9. Wow… both you and Keith gave crystal bowls after 50 years (well almost for Keith…)
    Yours is particularly heartbreaking – not spelling his name correctly? Retirement is difficult enough for so many who find themselves with nothing to do to fill the hours during the day…
    Beautifully done.

  10. I’ve heard of such things, of course. No one in my family worked for someone who would make you retire. Most were ranchers for whom retirement wasn’t even an option. I’m not sure which is worse.

  11. Redundancies is an area I am familiar with unfortunately. After 50 you are marked down as a mature worker anyway. Sad and touching story.

  12. My father in law was forced out of his job as a college lecture before he wanted to go – he’d gone to high up the pay scale, they wanted cut backs and brought in less well qualified, cheaper tutors to replace him. That feeling of redundancy, of feeling useless after so many years of having a purpose – it sent him into a depression that took a very long time for him to get over.
    You’ve captured that feeling very well – sad but perfectly done

  13. Keith’s story is in the same vein. Great minds, and all that.
    Mine was a forced retirement. Actually, they said they discontinued my position. I didn’t get a trinket or remembrance. It’s disappointing after 31 years, but I’m not bitter. It was a great company to work for and I was able to save up for retirement and we’ll be fine. On the up side, it’s better to retire early while you still have your health than to wait and die shortly after quiting work.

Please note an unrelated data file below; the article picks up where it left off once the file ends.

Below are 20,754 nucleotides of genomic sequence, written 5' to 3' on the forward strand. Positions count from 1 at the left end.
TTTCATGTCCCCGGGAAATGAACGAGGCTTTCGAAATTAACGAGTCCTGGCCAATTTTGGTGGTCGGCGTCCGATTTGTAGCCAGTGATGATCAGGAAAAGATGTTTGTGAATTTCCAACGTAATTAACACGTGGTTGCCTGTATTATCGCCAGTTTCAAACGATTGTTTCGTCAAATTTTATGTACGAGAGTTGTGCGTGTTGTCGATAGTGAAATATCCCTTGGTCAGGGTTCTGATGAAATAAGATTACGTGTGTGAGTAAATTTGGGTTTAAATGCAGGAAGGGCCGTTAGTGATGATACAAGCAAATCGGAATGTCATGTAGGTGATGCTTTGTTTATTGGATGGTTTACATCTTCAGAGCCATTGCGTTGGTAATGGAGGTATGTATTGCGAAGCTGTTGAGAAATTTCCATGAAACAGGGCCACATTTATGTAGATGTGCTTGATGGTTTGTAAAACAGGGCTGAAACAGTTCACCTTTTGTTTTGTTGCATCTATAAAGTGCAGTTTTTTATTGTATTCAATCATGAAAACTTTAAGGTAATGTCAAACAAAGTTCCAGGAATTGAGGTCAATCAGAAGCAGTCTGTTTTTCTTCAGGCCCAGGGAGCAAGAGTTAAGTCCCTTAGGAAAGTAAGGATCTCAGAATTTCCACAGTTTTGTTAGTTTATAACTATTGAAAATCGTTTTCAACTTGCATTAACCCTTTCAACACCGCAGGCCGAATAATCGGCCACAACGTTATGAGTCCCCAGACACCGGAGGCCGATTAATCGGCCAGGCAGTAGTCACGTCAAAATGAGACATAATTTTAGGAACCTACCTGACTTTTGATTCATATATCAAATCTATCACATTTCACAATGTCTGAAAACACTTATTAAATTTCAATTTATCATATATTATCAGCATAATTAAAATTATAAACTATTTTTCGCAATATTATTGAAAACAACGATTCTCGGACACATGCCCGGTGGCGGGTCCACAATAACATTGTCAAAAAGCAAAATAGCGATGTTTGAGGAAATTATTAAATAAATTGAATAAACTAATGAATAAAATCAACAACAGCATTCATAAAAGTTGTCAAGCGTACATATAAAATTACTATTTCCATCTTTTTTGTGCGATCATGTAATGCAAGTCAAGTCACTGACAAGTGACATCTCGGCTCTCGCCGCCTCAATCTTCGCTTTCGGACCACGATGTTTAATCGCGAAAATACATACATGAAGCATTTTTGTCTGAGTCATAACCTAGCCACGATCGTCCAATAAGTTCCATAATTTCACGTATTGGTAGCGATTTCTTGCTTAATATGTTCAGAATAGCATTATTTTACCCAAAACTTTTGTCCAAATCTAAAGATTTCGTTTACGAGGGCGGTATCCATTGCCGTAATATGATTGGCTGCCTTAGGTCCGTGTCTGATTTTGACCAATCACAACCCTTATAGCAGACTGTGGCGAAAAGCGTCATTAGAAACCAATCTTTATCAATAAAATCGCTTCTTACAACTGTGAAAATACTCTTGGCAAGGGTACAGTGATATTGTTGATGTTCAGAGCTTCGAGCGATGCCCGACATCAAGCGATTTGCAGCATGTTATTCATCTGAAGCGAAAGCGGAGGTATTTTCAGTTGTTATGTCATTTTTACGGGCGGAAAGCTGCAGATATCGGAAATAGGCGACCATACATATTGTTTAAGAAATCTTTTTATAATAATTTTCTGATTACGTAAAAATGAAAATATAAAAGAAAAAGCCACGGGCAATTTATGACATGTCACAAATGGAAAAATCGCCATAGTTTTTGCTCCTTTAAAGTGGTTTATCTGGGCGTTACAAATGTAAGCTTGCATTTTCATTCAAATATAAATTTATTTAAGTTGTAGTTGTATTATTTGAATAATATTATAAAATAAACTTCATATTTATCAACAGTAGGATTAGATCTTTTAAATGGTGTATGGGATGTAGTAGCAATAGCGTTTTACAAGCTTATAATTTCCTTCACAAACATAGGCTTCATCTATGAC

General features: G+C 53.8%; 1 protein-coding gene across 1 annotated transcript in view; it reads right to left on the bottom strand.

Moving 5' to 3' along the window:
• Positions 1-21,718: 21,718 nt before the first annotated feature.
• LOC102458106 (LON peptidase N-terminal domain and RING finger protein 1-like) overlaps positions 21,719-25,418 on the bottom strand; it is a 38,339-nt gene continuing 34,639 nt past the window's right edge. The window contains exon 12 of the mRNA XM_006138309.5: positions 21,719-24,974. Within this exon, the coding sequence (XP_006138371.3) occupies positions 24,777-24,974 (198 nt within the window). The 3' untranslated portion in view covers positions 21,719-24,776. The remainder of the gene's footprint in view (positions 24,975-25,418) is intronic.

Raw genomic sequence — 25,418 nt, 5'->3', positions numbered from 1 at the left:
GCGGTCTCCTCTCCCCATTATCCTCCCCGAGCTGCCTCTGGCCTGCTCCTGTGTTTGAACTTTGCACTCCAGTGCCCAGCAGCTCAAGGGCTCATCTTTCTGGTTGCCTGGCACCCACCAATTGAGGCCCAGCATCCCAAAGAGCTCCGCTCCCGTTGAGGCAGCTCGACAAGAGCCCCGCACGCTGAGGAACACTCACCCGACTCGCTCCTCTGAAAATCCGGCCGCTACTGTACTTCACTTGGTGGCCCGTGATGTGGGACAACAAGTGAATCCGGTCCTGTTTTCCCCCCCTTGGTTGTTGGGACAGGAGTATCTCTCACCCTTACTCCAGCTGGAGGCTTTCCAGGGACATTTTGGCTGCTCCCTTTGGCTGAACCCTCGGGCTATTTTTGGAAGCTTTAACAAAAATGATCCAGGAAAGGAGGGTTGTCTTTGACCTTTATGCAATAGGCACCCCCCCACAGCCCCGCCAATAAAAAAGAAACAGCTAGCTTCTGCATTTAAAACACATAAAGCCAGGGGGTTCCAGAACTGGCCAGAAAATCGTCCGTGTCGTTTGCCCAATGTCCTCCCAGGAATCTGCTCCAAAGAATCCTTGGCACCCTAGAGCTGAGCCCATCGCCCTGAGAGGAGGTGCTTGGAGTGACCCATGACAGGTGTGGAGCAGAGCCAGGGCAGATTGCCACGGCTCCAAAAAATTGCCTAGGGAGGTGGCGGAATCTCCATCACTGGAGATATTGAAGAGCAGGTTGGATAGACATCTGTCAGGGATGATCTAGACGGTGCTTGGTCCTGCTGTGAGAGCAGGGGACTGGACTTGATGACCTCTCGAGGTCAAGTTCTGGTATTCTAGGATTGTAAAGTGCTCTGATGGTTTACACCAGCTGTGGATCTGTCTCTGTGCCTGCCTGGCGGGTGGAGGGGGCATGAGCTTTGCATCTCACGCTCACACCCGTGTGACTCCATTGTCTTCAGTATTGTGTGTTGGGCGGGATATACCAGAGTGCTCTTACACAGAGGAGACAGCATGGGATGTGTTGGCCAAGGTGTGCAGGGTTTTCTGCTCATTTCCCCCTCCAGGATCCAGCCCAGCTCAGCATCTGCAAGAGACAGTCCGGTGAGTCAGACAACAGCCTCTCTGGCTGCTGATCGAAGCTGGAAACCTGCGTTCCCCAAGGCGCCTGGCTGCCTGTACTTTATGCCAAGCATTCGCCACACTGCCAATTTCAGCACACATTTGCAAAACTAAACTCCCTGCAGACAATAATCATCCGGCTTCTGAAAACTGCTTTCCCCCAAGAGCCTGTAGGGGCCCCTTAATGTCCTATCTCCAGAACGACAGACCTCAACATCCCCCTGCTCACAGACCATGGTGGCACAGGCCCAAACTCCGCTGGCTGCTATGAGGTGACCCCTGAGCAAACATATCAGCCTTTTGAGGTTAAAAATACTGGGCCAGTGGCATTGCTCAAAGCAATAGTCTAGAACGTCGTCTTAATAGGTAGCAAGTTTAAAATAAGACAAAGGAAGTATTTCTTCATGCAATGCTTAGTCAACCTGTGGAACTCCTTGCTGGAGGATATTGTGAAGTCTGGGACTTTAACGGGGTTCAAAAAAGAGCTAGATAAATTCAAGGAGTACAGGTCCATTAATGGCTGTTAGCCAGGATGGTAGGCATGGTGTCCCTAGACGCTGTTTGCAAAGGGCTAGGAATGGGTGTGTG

14. Sometimes token gestures are just that. People around here used to clocks a reminder of a time well spent. Nowadays it’s usually some piece of crystal, no idea why.

  15. When I retired my colleagues gave me a bathroom rug. A work of art, maybe, but stunning in its inadequacy after eleven years in that job.

  16. Wonderful story about the feelings one experiences at retirement.
    I think for men it’s a bit more difficult. Although, I can hear my father’s saying, “I can’t wait to retire”, until he have to. Your father must have been very dedicated to his work and was proud to do it. Cheers to our fathers ….
    Isadora 😎

  17. I’m sorry that your father didn’t enjoy his retirement. You did a wonderful job in capturing the sorrow of being set aside when forced to retire. Even retirement by choice, or because of health issues, as was the case for my father, is a difficult transition in life. Nicely written!

  18. Such a poignant story. It must be awful to retire after so long and have your name spelt incorrectly – an indication of how much you mattered, or not. So good – I really feel for father and son and hope it wasn’t like this for your dad.

  19. It seems to me retiring after 50 years would be like losing the vessel that holds us. A poetic, beautiful and sad story that made me wonder how I will feel one day.